Dear Mary Beth,
I think you made a very good point with the passage you quoted about Shirley not doing much with her gift. The Bronte sisters are certainly not the only literary greats whose destitution drove them to write. Dickens and Poe come immediately to mind, but of course there are many others. So although the Bronte sisters endured much misery in their lives, the world is a much better place because of it. These writers driven to the pen out of need were fortunate enough in their misfortune to have had the requisite education needed to write what they did. As you pointed out, how many people had that same potential and education but lived in luxury and thus had not the need to make money by writing? And how many more had the potential and the need to make money, but not the education to make them literate? How many geniuses have gone utterly undiscovered simply because of their situations? I suppose we should be grateful for the ones history produced for us.
As for this section of the novel, I think there are some important things going on here. First, we find out (as does Caroline) that Mrs. Pryor is actually Caroline's mother. After this revelation, Caroline's health immediately begins to improve. I think this is significant because it shows that Caroline's illness is not just the result of her pining after Robert (I admit, that's what it seemed to me at first). It's much bigger than that and gives, I think, Caroline's character more depth.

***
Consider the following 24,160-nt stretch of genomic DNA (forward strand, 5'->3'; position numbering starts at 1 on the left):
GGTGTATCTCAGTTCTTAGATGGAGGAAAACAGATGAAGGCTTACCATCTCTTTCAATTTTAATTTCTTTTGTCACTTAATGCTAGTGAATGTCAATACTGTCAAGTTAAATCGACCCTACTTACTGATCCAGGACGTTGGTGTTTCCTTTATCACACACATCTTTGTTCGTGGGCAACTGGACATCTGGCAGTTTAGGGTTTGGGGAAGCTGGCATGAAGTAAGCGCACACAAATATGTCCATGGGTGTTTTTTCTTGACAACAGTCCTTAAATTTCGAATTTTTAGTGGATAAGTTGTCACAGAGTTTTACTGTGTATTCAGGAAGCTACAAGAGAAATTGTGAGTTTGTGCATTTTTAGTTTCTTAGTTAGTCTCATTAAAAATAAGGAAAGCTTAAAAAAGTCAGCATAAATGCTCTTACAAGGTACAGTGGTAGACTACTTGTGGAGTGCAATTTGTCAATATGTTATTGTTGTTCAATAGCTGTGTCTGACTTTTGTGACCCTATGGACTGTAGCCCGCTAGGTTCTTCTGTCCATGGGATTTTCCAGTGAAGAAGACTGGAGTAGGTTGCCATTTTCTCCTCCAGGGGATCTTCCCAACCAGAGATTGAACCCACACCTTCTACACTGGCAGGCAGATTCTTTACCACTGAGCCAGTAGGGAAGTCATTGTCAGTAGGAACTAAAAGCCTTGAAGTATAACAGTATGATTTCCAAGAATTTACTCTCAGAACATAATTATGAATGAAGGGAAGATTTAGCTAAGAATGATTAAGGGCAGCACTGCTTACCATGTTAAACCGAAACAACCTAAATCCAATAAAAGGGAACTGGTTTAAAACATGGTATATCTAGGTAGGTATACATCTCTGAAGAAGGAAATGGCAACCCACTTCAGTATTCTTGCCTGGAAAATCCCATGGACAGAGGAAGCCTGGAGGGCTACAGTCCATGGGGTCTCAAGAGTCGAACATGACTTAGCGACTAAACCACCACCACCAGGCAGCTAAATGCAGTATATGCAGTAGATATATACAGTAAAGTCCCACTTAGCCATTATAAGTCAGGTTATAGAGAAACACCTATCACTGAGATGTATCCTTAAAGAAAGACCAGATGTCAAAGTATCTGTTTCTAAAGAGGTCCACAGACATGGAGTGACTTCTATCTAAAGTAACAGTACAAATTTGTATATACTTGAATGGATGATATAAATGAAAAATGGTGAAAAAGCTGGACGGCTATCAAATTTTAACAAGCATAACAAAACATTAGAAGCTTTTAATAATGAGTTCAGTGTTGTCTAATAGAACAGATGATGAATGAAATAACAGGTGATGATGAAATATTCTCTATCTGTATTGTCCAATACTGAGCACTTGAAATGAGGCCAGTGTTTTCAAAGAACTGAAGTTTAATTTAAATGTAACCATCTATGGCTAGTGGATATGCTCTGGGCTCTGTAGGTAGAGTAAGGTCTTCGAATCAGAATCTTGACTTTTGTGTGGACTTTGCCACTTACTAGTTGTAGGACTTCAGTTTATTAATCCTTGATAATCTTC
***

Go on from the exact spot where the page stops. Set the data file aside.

Shirley, too, has a lot going on in these chapters. Her family comes to visit, including the family tutor, Louis Moore, who is also Robert's brother. Thus begins a parade of suitors before Shirley and pressure for her to marry as soon as possible. The major hint of where her heart truly lies, though, comes when she is bitten by a dog. She fears she now has rabies and will die soon but tells no one what happened, despite the obvious change in her disposition. No one, that is, but Louis. She tells him the truth. We find out in the following chapter that Louis is in love with Shirley and begin to suspect that she returns his affections.
Louis's arrival in the novel made me realize that Charlotte seems to include doubling consistently in her novels. When Caroline first sees Louis approach Robert and Hortense's house, she thinks it is Robert but at the same time knows it is not. They also both have a relationship of some kind with Shirley. Robert mistakenly thinks that Shirley loves him, but it is Louis that she truly loves. There is some doubling with Caroline and Shirley, too. Shirley is, as I've mentioned before, what Caroline wants to be. Robert even proposes to Shirley (as is revealed in this section) although he has all along loved Caroline. There is also some doubling in Charlotte's other novels, famously in Jane Eyre with Jane and Bertha, and in Villette with Lucy and Polly. I think it's particularly interesting in Shirley that there is doubling with both men and women, whereas in Charlotte's other novels (and in most novels of the period), the doubling is limited to female characters, a reflection of the Victorian attitude that women are essentially interchangeable.